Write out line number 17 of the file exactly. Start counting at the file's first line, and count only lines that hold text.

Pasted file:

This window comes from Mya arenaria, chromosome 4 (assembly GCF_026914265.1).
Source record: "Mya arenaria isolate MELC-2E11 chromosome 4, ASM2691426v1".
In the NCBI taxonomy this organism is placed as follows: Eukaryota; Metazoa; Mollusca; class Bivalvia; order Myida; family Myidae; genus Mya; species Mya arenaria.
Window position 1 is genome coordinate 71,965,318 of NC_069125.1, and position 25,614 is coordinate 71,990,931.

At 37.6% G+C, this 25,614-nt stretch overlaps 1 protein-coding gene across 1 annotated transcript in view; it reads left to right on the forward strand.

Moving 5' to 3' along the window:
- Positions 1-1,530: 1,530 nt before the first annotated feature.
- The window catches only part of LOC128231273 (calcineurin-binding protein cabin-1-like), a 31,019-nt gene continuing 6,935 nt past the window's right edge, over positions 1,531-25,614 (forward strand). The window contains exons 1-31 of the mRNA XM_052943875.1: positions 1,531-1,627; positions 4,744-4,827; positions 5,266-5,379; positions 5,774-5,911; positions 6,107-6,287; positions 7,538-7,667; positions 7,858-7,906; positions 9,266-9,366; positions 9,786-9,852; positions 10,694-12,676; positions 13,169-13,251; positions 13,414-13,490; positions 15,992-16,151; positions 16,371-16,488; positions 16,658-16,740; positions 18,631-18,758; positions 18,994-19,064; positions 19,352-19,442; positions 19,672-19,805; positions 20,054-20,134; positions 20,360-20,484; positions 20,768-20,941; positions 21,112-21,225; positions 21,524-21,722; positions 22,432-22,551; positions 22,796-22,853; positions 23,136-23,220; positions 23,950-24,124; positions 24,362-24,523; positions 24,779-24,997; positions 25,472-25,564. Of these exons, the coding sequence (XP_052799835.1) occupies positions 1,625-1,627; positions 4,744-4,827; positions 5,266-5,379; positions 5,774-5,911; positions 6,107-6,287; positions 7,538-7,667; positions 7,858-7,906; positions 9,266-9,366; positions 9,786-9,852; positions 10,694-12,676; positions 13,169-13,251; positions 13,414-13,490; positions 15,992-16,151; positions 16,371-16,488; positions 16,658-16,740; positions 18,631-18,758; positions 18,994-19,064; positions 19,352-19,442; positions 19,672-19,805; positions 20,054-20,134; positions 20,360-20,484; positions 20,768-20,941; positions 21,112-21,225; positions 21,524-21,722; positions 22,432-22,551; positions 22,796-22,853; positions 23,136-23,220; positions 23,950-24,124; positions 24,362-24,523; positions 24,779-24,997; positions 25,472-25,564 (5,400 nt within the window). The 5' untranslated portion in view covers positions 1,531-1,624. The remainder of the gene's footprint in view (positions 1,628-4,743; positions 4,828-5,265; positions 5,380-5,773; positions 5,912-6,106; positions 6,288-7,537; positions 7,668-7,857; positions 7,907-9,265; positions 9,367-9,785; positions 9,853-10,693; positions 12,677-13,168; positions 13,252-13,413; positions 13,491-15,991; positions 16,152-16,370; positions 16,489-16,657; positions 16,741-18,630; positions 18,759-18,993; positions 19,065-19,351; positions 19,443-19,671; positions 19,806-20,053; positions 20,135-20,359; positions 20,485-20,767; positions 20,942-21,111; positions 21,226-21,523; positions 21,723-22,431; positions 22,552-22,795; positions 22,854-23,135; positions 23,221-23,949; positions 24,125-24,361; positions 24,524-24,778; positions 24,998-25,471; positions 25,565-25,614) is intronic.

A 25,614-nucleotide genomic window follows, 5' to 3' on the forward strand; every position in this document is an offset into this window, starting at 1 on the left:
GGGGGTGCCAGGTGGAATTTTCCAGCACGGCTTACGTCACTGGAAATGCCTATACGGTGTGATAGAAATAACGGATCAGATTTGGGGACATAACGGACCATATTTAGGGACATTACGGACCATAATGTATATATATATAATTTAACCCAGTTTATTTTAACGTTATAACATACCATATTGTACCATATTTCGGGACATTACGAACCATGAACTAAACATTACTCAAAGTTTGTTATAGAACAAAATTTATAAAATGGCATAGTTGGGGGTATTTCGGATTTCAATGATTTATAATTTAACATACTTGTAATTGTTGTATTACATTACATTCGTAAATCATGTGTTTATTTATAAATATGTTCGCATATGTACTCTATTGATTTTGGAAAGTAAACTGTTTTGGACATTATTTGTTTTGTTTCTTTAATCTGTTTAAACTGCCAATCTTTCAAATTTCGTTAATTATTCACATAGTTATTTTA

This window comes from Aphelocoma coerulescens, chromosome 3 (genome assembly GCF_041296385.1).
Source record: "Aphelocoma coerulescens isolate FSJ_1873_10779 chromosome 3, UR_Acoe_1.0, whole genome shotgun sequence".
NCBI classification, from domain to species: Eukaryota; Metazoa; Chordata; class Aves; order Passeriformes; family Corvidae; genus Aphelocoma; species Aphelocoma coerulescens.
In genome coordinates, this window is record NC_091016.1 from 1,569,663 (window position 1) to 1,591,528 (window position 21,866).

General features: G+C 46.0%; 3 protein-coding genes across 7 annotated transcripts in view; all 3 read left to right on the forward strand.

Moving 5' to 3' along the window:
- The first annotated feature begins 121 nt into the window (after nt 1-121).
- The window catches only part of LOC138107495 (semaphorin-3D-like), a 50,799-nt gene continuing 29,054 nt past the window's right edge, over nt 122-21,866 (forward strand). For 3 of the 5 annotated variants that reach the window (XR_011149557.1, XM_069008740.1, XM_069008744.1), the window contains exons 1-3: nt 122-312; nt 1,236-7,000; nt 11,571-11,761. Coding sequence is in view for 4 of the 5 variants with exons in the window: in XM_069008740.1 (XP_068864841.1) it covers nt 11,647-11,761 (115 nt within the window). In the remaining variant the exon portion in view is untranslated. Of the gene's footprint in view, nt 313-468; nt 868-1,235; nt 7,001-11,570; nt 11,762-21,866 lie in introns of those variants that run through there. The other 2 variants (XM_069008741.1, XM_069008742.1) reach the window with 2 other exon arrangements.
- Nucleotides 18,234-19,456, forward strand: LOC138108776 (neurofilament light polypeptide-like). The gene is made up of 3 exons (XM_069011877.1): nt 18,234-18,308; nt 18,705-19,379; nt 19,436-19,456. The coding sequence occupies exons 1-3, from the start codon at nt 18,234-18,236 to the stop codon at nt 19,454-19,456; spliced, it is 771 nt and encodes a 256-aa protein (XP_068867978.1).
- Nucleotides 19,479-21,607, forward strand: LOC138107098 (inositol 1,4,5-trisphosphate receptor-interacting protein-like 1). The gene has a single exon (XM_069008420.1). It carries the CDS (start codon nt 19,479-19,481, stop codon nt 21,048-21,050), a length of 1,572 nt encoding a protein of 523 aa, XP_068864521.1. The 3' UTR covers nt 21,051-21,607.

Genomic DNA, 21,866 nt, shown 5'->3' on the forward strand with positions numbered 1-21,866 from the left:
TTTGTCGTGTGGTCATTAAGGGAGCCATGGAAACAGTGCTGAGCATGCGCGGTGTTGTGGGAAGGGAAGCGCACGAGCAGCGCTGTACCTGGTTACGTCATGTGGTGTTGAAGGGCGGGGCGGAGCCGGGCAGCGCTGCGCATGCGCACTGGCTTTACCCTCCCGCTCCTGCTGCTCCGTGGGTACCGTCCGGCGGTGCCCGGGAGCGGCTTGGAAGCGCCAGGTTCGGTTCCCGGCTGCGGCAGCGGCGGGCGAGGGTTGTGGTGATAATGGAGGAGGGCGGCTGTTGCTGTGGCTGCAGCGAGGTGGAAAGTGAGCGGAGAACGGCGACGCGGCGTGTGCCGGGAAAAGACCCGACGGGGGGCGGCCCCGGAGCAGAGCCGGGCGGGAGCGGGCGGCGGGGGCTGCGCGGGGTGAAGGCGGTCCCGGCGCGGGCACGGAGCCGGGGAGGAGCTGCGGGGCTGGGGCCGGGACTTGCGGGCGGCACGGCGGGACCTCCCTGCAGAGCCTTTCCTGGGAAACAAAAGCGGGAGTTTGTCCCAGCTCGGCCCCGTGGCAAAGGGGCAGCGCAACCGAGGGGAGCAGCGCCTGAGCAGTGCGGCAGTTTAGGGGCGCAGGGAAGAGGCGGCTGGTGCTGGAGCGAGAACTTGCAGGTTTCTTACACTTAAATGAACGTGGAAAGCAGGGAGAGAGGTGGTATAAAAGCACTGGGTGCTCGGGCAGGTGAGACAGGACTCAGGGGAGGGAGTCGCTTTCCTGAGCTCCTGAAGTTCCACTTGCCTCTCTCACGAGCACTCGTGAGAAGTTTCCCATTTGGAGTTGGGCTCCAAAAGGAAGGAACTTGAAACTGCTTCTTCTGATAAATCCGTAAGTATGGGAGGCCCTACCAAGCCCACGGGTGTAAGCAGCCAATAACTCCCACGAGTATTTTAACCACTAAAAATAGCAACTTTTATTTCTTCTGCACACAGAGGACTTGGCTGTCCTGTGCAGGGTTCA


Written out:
- The first annotated feature begins 121 nt into the window (after nt 1-121).